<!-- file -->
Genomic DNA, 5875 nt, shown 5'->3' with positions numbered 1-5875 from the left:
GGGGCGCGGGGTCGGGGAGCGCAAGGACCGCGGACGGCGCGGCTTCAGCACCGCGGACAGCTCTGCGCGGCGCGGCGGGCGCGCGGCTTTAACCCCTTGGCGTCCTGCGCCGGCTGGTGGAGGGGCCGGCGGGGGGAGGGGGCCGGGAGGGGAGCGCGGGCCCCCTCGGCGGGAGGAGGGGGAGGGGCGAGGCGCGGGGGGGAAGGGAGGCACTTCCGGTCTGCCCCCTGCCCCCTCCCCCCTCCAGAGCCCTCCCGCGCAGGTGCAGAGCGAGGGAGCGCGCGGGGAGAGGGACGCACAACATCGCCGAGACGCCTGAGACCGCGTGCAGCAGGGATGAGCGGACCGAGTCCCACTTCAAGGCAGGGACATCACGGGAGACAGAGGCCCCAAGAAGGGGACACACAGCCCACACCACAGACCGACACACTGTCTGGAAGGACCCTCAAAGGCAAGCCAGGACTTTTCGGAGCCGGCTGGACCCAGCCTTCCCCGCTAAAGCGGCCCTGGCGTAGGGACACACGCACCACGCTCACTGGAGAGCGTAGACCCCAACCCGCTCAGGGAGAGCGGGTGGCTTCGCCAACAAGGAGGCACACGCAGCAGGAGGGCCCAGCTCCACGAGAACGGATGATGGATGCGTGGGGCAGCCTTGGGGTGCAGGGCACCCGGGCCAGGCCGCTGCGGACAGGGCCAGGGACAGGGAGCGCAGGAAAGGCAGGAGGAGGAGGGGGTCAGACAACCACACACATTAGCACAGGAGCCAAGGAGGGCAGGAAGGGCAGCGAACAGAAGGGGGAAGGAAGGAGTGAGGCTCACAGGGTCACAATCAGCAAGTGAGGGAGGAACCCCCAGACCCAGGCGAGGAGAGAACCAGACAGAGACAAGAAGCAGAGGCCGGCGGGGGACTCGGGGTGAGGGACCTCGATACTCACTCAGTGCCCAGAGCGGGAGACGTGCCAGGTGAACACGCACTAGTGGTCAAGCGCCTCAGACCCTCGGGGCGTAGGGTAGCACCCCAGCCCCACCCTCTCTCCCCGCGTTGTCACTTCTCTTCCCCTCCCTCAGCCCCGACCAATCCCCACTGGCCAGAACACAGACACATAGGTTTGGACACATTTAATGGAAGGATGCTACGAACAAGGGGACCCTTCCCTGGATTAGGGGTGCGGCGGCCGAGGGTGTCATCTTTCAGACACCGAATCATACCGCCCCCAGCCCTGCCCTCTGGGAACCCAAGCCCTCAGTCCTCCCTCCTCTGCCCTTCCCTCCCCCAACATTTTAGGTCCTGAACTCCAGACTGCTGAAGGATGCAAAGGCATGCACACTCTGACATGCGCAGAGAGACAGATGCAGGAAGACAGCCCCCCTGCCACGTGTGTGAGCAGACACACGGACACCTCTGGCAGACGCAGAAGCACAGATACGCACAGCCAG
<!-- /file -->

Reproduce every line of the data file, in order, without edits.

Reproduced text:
Genomic DNA, 5875 nt, shown 5'->3' with positions numbered 1-5875 from the left:
GGGGCGCGGGGTCGGGGAGCGCAAGGACCGCGGACGGCGCGGCTTCAGCACCGCGGACAGCTCTGCGCGGCGCGGCGGGCGCGCGGCTTTAACCCCTTGGCGTCCTGCGCCGGCTGGTGGAGGGGCCGGCGGGGGGAGGGGGCCGGGAGGGGAGCGCGGGCCCCCTCGGCGGGAGGAGGGGGAGGGGCGAGGCGCGGGGGGGAAGGGAGGCACTTCCGGTCTGCCCCCTGCCCCCTCCCCCCTCCAGAGCCCTCCCGCGCAGGTGCAGAGCGAGGGAGCGCGCGGGGAGAGGGACGCACAACATCGCCGAGACGCCTGAGACCGCGTGCAGCAGGGATGAGCGGACCGAGTCCCACTTCAAGGCAGGGACATCACGGGAGACAGAGGCCCCAAGAAGGGGACACACAGCCCACACCACAGACCGACACACTGTCTGGAAGGACCCTCAAAGGCAAGCCAGGACTTTTCGGAGCCGGCTGGACCCAGCCTTCCCCGCTAAAGCGGCCCTGGCGTAGGGACACACGCACCACGCTCACTGGAGAGCGTAGACCCCAACCCGCTCAGGGAGAGCGGGTGGCTTCGCCAACAAGGAGGCACACGCAGCAGGAGGGCCCAGCTCCACGAGAACGGATGATGGATGCGTGGGGCAGCCTTGGGGTGCAGGGCACCCGGGCCAGGCCGCTGCGGACAGGGCCAGGGACAGGGAGCGCAGGAAAGGCAGGAGGAGGAGGGGGTCAGACAACCACACACATTAGCACAGGAGCCAAGGAGGGCAGGAAGGGCAGCGAACAGAAGGGGGAAGGAAGGAGTGAGGCTCACAGGGTCACAATCAGCAAGTGAGGGAGGAACCCCCAGACCCAGGCGAGGAGAGAACCAGACAGAGACAAGAAGCAGAGGCCGGCGGGGGACTCGGGGTGAGGGACCTCGATACTCACTCAGTGCCCAGAGCGGGAGACGTGCCAGGTGAACACGCACTAGTGGTCAAGCGCCTCAGACCCTCGGGGCGTAGGGTAGCACCCCAGCCCCACCCTCTCTCCCCGCGTTGTCACTTCTCTTCCCCTCCCTCAGCCCCGACCAATCCCCACTGGCCAGAACACAGACACATAGGTTTGGACACATTTAATGGAAGGATGCTACGAACAAGGGGACCCTTCCCTGGATTAGGGGTGCGGCGGCCGAGGGTGTCATCTTTCAGACACCGAATCATACCGCCCCCAGCCCTGCCCTCTGGGAACCCAAGCCCTCAGTCCTCCCTCCTCTGCCCTTCCCTCCCCCAACATTTTAGGTCCTGAACTCCAGACTGCTGAAGGATGCAAAGGCATGCACACTCTGACATGCGCAGAGAGACAGATGCAGGAAGACAGCCCCCCTGCCACGTGTGTGAGCAGACACACGGACACCTCTGGCAGACGCAGAAGCACAGATACGCACAGCCAG